Posted on September 13 2013
Whether for telemark, alpine touring, or splitboarding, climbing skins may be the most crucial tool for getting uphill. The material can be made from nylon, mohair or a mixture of the two. All climbing skins work by situating tiny hairs on the bottom to grip the snow when pushed backwards and glide across the snow when pulled forward, coupled with an adhesive side to keep it on your ski.
Climbing skins have come a long way since animal skins to attach to the bottom of your ski. Or have they? In my experience the best skins all contain some percentage of mohair, a silk like fabric made from the fur of the Angora goat. When nylon burst on the skin scene it was a cheaper more durable alternative to its natural counterpart. However mohair has some huge advantages. It is more packable, lighter weight, and glides much better.
Pure Nylon Plushes
Cheaper and the most durable, but very slow on the glide, heavy and rigid when packing. These skins will grip on the steepest of skin tracks. However, the guy setting a lower grade track next to you on blended or pure mohair skind will eventually catch up, and get another lap. The price and durability make Nylon an option for kids and those that have very short skins. For the rest of us....
This best of both worlds. Glides much better than pure Nylon, grips well and packs up reasonably small. Sheds water better than pure mohair. The industry standard for these blends is generally 70% Mohair/30% Nylon. Great for any non- ski mountaineering setups, these blended skins work in all conditions.
Pure Mohair skins
The slickest skin plush out there. Serious race setups should all have pure mohair skins underneath them. Mohair not only has the best glide capabilities but is also lighter and packs down better. We are also seeing these used in wider widths for fat powder specific skis in winter temperatures. Mohair is less durable than nylon and also soaks up more moisture, so they are not a great spring touring or ski mountaineering option where wet snow and rocks prevail.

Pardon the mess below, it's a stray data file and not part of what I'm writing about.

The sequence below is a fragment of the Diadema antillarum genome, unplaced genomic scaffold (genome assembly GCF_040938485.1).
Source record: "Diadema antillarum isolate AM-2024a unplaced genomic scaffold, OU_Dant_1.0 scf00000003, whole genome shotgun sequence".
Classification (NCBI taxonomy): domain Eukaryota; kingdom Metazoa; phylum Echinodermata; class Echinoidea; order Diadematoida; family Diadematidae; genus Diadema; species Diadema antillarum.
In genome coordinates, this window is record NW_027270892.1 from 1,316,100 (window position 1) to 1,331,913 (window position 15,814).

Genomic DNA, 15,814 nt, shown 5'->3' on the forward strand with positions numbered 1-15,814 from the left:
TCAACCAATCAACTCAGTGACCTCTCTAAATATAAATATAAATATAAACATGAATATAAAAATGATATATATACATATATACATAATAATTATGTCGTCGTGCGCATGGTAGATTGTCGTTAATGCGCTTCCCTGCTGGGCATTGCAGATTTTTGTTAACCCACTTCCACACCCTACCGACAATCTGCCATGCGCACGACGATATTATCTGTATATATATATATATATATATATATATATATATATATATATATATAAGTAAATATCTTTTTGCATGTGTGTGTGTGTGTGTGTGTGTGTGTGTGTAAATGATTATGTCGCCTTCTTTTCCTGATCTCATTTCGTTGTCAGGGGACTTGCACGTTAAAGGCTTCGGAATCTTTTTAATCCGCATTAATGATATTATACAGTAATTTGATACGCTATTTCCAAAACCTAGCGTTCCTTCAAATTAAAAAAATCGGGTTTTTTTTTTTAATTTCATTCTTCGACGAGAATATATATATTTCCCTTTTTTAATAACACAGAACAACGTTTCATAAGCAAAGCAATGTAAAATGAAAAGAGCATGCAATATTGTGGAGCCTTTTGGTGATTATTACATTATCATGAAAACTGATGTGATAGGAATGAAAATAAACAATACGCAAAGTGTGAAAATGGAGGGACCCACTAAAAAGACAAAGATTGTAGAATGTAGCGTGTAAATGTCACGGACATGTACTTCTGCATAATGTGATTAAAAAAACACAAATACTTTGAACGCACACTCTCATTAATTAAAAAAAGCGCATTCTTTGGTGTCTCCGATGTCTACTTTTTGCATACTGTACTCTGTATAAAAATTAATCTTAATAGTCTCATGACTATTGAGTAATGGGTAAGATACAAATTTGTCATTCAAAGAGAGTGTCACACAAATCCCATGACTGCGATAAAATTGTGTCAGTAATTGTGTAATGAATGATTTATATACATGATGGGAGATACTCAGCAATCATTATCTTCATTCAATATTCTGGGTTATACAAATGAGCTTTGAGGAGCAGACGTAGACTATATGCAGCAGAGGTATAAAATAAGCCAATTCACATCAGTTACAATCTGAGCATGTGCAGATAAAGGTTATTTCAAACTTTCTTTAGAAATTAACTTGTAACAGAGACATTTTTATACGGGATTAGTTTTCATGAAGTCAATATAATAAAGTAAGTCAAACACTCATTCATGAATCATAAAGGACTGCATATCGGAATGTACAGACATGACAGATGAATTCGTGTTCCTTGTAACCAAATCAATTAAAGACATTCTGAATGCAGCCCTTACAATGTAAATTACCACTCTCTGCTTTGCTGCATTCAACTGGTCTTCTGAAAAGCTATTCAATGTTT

Keep Your Skins Close: If the glue gets cold it doesn’t work as well. Don’t put your skins on before you leave the house in the morning, especially if you're gonna throw them on the roof rack. If you are doing multiple laps try to keep them close to your body and not in your pack. I like to keep them next to my base layer in the pouch that my waist belt from my pack makes inside my jacket, but be careful wherever you stow them, there is nothing worse than getting to the bottom and seeing your skin 500 feet up a run!
Some skins come with "skin savers" or perforated sheets to place between skins. We definitely like these for long term storage, but rarely use them mid season and definitely not between laps on a tour. We have had instances where glue comes off on to the saver, and would rather just have that glue go back and forth between skins.
Either way, keep in mind that skins are the most "consumable" item of your setup, along with boot liners. Don't be afraid to wear them out and replace, that mean you've been getting a lot of skiing in!
Skin cutting can be done at home or can be done by a “professional” from wherever you bought them. All you need is a razor blade, but Pomoca makes a really great little tool that will make it faster and neater by providing an offset edge. Why the offset? If you had wall-to-wall carpeting (skins) on the bottom of your ski covering your edges, it would make side hilling a scary task. I like to leave a little more than 2 mm on either side so the entire metal edge and a little base is showing. That way if you are on a windy mountain getting ready for a second lap it is easier to leave each edge exposed.
Skinny skins for long approaches: Don’t throw away your old narrow skins yet. As anyone who has done the Grand Traverse knows, a skinny skin is lighter and has better glide for long tours.
They sure are great when your glue is failing in cold weather, but people have done without them for years and SkiMo racers still rarely use them. Some sort of rubber in the tip or tail attachment to keep tension iff and when the glue does fail is a must for almost all skiers. The advantage of not having them is purely for transition time and weight, things most important to the spandex crowds.